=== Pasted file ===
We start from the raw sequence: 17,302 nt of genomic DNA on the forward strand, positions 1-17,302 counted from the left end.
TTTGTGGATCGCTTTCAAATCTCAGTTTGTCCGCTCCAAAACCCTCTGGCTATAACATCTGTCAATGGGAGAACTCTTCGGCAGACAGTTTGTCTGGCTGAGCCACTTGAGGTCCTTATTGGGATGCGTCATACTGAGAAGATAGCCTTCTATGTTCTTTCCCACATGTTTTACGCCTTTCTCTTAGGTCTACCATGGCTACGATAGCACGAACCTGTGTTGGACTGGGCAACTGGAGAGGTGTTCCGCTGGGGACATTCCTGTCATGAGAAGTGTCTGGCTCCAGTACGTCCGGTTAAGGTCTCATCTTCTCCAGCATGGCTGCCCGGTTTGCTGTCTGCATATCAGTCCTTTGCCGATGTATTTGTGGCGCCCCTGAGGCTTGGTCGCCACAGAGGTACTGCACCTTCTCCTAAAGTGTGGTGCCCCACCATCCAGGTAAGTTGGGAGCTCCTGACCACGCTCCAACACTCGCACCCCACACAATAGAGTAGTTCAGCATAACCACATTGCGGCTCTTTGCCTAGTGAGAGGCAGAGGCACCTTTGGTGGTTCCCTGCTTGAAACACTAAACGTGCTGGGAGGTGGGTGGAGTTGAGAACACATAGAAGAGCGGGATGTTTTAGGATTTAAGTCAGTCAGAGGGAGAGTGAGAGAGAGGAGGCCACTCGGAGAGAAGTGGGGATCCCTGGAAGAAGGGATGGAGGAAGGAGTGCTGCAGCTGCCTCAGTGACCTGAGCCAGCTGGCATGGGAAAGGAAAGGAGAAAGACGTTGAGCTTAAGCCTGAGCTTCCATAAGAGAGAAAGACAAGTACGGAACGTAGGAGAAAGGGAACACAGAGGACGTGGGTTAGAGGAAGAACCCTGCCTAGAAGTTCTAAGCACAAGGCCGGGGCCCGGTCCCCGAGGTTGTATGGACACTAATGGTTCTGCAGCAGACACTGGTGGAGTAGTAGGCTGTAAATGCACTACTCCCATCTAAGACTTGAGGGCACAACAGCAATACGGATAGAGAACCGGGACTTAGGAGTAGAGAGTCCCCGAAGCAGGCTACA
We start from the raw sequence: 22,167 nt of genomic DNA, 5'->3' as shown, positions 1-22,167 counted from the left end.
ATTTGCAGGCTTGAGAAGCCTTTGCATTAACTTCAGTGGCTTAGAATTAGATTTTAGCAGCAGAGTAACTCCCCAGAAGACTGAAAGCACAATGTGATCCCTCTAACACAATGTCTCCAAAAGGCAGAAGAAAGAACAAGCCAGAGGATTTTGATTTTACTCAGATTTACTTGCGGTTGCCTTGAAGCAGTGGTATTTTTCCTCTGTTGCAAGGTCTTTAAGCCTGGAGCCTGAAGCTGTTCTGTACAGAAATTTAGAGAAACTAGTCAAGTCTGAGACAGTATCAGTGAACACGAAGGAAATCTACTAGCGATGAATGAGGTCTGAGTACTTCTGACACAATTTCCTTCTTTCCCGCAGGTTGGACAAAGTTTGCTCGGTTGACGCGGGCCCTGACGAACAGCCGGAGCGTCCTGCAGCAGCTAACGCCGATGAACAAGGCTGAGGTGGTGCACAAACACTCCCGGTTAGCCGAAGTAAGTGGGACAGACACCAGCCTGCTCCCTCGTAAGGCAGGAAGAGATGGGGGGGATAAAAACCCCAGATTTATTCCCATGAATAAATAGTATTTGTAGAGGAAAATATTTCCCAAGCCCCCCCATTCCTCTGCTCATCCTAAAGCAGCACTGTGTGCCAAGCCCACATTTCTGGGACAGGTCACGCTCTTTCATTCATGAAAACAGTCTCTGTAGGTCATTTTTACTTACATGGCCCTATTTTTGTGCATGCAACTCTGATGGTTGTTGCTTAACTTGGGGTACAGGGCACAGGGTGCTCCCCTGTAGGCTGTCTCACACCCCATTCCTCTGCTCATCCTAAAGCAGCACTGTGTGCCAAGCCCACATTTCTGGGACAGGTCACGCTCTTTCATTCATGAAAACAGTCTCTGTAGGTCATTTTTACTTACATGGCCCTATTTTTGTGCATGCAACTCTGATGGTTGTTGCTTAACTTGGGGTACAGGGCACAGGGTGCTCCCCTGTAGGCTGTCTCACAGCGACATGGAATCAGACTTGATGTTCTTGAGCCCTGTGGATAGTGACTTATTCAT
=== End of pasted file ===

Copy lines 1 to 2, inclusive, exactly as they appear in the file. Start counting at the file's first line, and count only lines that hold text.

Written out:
We start from the raw sequence: 17,302 nt of genomic DNA on the forward strand, positions 1-17,302 counted from the left end.
TTTGTGGATCGCTTTCAAATCTCAGTTTGTCCGCTCCAAAACCCTCTGGCTATAACATCTGTCAATGGGAGAACTCTTCGGCAGACAGTTTGTCTGGCTGAGCCACTTGAGGTCCTTATTGGGATGCGTCATACTGAGAAGATAGCCTTCTATGTTCTTTCCCACATGTTTTACGCCTTTCTCTTAGGTCTACCATGGCTACGATAGCACGAACCTGTGTTGGACTGGGCAACTGGAGAGGTGTTCCGCTGGGGACATTCCTGTCATGAGAAGTGTCTGGCTCCAGTACGTCCGGTTAAGGTCTCATCTTCTCCAGCATGGCTGCCCGGTTTGCTGTCTGCATATCAGTCCTTTGCCGATGTATTTGTGGCGCCCCTGAGGCTTGGTCGCCACAGAGGTACTGCACCTTCTCCTAAAGTGTGGTGCCCCACCATCCAGGTAAGTTGGGAGCTCCTGACCACGCTCCAACACTCGCACCCCACACAATAGAGTAGTTCAGCATAACCACATTGCGGCTCTTTGCCTAGTGAGAGGCAGAGGCACCTTTGGTGGTTCCCTGCTTGAAACACTAAACGTGCTGGGAGGTGGGTGGAGTTGAGAACACATAGAAGAGCGGGATGTTTTAGGATTTAAGTCAGTCAGAGGGAGAGTGAGAGAGAGGAGGCCACTCGGAGAGAAGTGGGGATCCCTGGAAGAAGGGATGGAGGAAGGAGTGCTGCAGCTGCCTCAGTGACCTGAGCCAGCTGGCATGGGAAAGGAAAGGAGAAAGACGTTGAGCTTAAGCCTGAGCTTCCATAAGAGAGAAAGACAAGTACGGAACGTAGGAGAAAGGGAACACAGAGGACGTGGGTTAGAGGAAGAACCCTGCCTAGAAGTTCTAAGCACAAGGCCGGGGCCCGGTCCCCGAGGTTGTATGGACACTAATGGTTCTGCAGCAGACACTGGTGGAGTAGTAGGCTGTAAATGCACTACTCCCATCTAAGACTTGAGGGCACAACAGCAATACGGATAGAGAACCGGGACTTAGGAGTAGAGAGTCCCCGAAGCAGGCTACA